The First Male NFL Cheerleaders Are Performing At The Super Bowl
What a groundbreaking season!
When the Los Angeles Rams secured their place in this year’s Super Bowl to play against the New England Patriots, they set a course for a historic appearance. The Rams cheerleading squad is one of just two in the NFL with male cheerleaders. So when the Rams hit the field in Atlanta on Feb. 3, their two male cheerleaders will make history as the first to perform in a Super Bowl.
The 2018 season marked the first time men joined ranks of official NFL squads. Jesse Hernandez joined the New Orleans Saints cheerleaders, and Napoleon Jinnies and Quinton Peron joined the Rams.
After making the team, Jinnies posted a photo of the squad to his Instagram, along with the caption, “Still can’t believe I’m one of the first males in history to be a pro NFL cheerleader!”
Still can’t belive I’m one of the first males in history to be a pro NFL cheerleader! Everyone’s support and love has been insane! 😭 thank you and GO RAMS! @RamsNFL @LARamsCheer #LARams pic.twitter.com/srpkYiVmEI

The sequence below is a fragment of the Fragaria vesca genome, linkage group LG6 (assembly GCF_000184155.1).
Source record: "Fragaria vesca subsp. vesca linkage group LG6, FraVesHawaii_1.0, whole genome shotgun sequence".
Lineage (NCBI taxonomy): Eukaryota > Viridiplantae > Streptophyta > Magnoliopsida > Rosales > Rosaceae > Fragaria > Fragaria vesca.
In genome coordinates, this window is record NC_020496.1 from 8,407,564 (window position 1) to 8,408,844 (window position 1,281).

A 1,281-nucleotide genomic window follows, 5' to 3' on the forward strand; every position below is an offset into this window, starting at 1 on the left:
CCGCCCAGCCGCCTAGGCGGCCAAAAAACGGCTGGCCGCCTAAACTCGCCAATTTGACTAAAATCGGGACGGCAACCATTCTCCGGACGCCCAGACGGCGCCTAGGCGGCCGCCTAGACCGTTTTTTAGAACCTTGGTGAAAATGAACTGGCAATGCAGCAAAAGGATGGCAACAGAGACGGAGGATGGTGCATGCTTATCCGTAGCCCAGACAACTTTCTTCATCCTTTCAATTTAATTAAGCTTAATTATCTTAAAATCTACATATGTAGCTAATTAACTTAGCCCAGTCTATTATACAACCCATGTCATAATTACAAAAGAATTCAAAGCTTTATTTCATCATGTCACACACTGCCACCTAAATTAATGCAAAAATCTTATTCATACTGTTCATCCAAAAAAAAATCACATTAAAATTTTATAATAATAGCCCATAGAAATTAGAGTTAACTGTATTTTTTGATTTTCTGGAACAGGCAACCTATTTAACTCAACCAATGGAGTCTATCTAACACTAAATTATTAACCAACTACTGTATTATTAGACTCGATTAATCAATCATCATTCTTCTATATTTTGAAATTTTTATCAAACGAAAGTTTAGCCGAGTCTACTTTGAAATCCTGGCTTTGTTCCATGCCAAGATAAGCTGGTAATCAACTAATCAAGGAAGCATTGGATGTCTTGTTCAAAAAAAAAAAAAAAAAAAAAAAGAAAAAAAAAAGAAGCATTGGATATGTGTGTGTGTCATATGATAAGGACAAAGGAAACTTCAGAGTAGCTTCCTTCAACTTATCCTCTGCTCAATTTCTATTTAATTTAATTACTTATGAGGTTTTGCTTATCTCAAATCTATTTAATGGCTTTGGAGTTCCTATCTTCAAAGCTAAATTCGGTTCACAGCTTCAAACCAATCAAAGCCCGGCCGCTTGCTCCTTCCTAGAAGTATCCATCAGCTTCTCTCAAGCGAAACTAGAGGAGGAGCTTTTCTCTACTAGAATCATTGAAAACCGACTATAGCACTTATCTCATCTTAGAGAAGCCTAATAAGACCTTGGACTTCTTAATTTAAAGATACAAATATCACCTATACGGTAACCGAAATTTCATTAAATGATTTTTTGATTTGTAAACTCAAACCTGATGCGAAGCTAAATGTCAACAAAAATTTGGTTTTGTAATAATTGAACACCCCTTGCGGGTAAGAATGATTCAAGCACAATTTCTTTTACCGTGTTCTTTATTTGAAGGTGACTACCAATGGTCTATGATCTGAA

— Napoleon Jinnies (@NapoleonJinnies) March 27, 2018
The two men have known each other since their college days and have been professional dancers for years. Fast Company reported that when they saw each other warming up at the Rams’ audition call, it was a surprise. However, even though they were technically competing for spots, the men came to an agreement.
“I walked up to him and said, ‘Hey, no matter what happens, we’re doing this for us and for the boys,’” Peron told Fast Company. “From the beginning, we were like, ‘We’re going to do this together.’”
Aye Napoleon, you think Atlanta is ready for us? … NAHHHHHH 😜😜😜… WE’RE GOING TO THE SUPERBOWL! 😭😭😭 pic.twitter.com/oWFAElcw61
— Quinton Peron (@Qperon) January 21, 2019
In just one season, Peron and Jinnies have changed the face of cheerleading performance on the field.
“No more numbers set to songs with titles like ‘Diamonds Are a Girl’s Best Friend,'” Rams choreographer John Peters told Fast Company. The men perform without pompoms. While their uniforms are different from the women’s, they perform a lot of the same dance moves.
“One team, one family, one ‘Ramily.’ I just want the boys to know we have their backs,” squad co-captain Ally Martinez said.
Come Feb. 3, these two trailblazers will take center stage for the biggest performance of their lives. How do they feel about the honor? Jinnies sums it up in his Twitter response to his friend and teammate Peron:
2018 first male cheerleaders in the NFL
2019 first male cheerleaders dancing at the Super Bowl.
I 👏🏽can’t👏🏽 breath👏🏽
— Napoleon Jinnies (@NapoleonJinnies) January 21, 2019
Congrats to these two for their groundbreaking season! We’re looking forward to seeing them perform at the Super Bowl.